2.3. Managing Investment and Portfolio Companies
This is often managed by an operations team. However, associates, especially ones who have experience in management consulting, can support by assisting the portfolio companies to revamp its operations or improve its operating efficiency (through the EBITDA margins, ROE, cost-cutting). The fund and its strategy will decide the amount of interaction that the associate may get (There are funds that Associate dedicated to just this part of the deal process).
2.4. Exit Strategy
Both the associates (the junior team) and the senior management will take part in this process. To be more specific, the main job of associates is to screen for potential buyers, then build proper analysis to compare exit strategies. This task is relatively heavy in modeling as well as it requires the executives to have an in-depth analysis.
The consulting services of investment banking include two main areas:
- Underwriting – Investments bankers raise capital, usually via the IPO process (selling stocks or bonds to an investor) on behalf of corporations.
- Mergers & Acquisitions (M&A) – Advisory roles for both buyers and sellers of businesses, managing the M&A process start to finish.
3. Culture and Lifestyle
Well, it is fair to say that the lifestyle when working for PE is better.
With investment banking, be prepared that your work-life balance is not so great. Moreover, with investment banking, you will have a lot of work and projects you have to do on your own, with little direction is provided. Nevertheless, there are some advantages apart from the monetary and career aspects. One of them is that you are having a chance to develop close friendships with your peers because you are all in the trenches together.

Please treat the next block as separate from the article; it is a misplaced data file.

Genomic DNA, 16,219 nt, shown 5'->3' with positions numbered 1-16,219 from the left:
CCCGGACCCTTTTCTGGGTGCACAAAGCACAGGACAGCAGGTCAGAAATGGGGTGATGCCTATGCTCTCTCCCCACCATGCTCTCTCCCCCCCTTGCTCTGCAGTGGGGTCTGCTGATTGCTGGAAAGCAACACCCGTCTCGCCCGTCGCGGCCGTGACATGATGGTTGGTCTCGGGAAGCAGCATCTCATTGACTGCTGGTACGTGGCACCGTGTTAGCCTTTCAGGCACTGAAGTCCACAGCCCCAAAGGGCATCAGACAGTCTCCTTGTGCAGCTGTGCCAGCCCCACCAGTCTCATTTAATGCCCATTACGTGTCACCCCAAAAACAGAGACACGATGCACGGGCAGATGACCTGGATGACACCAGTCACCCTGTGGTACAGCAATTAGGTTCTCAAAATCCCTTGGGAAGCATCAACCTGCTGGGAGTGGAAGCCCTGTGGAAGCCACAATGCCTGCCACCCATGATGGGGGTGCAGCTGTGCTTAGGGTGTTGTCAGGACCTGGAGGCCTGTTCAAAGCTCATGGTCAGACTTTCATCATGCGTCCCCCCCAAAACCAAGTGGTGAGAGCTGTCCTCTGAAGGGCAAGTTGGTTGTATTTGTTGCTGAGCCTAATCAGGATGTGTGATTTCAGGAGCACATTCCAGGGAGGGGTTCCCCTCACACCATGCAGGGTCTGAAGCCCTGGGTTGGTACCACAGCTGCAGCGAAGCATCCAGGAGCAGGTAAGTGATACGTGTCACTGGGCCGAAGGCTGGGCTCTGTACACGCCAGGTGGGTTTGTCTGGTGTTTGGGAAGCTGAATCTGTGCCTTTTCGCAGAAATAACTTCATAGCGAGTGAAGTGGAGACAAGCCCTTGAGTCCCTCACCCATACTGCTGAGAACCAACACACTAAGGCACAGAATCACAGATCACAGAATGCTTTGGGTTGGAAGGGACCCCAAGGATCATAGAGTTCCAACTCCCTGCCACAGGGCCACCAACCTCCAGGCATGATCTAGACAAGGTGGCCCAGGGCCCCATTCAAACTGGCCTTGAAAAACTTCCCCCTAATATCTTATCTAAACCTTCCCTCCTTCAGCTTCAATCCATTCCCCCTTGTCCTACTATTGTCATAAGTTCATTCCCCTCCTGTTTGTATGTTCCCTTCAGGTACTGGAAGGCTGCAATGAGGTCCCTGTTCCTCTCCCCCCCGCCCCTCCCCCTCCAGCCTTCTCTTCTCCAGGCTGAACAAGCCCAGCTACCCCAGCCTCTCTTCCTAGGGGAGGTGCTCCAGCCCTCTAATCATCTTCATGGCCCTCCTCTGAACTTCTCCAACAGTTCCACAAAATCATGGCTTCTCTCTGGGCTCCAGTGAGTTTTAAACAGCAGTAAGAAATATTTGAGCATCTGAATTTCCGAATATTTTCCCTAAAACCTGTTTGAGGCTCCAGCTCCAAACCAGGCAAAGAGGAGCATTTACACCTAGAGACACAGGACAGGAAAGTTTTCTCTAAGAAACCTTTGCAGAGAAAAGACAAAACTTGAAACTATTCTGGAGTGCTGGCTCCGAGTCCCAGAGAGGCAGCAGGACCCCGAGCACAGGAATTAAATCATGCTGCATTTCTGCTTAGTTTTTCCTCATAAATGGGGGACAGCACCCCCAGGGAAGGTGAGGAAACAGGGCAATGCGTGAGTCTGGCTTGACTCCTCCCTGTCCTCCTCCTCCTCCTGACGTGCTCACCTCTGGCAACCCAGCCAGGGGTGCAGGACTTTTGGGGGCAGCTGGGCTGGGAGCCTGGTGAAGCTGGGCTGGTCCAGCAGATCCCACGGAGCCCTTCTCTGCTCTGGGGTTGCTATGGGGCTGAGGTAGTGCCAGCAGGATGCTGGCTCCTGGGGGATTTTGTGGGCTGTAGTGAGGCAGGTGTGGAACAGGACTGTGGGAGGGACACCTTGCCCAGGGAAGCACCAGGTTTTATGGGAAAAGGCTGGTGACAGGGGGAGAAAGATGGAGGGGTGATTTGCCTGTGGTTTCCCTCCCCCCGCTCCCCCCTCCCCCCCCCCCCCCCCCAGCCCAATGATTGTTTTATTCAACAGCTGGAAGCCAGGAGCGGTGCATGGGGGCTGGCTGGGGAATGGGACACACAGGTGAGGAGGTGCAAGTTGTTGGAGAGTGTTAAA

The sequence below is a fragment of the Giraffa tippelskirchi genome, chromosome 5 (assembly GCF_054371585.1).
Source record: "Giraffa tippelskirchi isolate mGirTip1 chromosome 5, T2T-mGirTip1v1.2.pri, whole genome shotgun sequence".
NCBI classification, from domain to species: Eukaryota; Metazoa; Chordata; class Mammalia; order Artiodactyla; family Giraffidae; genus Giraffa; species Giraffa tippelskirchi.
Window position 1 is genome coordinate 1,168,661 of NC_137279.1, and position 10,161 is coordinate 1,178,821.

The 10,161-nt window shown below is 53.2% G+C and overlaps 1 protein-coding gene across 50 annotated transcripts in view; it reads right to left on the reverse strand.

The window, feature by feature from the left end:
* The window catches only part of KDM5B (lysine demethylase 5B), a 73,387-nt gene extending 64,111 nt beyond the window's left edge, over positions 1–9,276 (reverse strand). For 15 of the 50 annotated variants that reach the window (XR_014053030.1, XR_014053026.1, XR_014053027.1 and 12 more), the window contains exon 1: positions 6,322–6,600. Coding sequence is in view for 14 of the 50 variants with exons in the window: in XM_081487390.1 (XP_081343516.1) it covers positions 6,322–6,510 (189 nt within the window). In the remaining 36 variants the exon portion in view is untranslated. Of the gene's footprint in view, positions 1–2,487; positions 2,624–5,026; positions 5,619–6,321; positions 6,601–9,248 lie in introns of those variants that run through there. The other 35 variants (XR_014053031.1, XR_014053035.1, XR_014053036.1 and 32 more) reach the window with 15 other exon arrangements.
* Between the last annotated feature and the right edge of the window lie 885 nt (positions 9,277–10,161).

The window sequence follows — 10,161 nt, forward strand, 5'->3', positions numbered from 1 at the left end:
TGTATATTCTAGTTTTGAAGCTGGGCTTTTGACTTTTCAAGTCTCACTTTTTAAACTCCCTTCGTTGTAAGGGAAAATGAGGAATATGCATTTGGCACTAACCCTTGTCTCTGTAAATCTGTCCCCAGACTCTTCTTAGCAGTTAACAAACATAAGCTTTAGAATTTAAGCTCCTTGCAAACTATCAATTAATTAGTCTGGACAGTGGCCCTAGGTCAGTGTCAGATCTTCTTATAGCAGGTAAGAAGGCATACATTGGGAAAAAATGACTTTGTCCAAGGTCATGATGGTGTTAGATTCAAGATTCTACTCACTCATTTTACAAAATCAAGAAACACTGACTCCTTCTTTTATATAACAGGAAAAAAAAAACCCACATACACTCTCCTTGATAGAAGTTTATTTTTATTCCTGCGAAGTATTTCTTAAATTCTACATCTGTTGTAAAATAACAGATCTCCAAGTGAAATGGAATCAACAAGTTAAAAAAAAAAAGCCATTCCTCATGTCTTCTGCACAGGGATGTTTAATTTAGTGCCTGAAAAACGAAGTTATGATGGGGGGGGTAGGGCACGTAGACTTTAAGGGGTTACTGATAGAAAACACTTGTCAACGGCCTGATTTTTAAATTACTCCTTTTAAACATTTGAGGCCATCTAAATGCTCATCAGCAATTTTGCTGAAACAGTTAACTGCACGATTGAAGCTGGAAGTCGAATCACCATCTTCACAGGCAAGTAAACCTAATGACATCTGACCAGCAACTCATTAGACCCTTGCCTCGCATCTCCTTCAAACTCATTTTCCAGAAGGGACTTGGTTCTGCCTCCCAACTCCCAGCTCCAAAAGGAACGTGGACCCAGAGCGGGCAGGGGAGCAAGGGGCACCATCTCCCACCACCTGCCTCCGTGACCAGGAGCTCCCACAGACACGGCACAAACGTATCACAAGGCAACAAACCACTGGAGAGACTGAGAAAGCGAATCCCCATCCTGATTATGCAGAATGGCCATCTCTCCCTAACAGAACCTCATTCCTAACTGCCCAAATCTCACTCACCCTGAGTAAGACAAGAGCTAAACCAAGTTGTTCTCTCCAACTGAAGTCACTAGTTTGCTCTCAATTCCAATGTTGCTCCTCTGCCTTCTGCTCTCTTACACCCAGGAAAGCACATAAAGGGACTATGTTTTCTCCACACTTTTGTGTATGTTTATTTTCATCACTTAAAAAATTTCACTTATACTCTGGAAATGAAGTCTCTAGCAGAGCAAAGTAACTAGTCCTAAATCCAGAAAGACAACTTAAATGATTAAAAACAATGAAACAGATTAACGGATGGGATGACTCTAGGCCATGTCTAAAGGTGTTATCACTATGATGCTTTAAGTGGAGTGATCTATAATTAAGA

Meanwhile, you will still have to work hard as well, but the schedule is not that bad. In reality, when it comes to an active deal, you may have to work quite stressfully, but otherwise, it is much more easy-breathing. You usually get into the office around 9 am and may leave between 7pm-9pm. Though when you are having an active deal, it is likely that you have to work on weekends, but overall, you are free.
In terms of lifestyle, there are two different cultures that you may meet. To be more specific, there are PE funds adopting the “Google” approach, where the employees can freely access free food, toys in the office, or even beer right in the office. But of course, there are PE that has the traditional operations with the model more like a cube environment.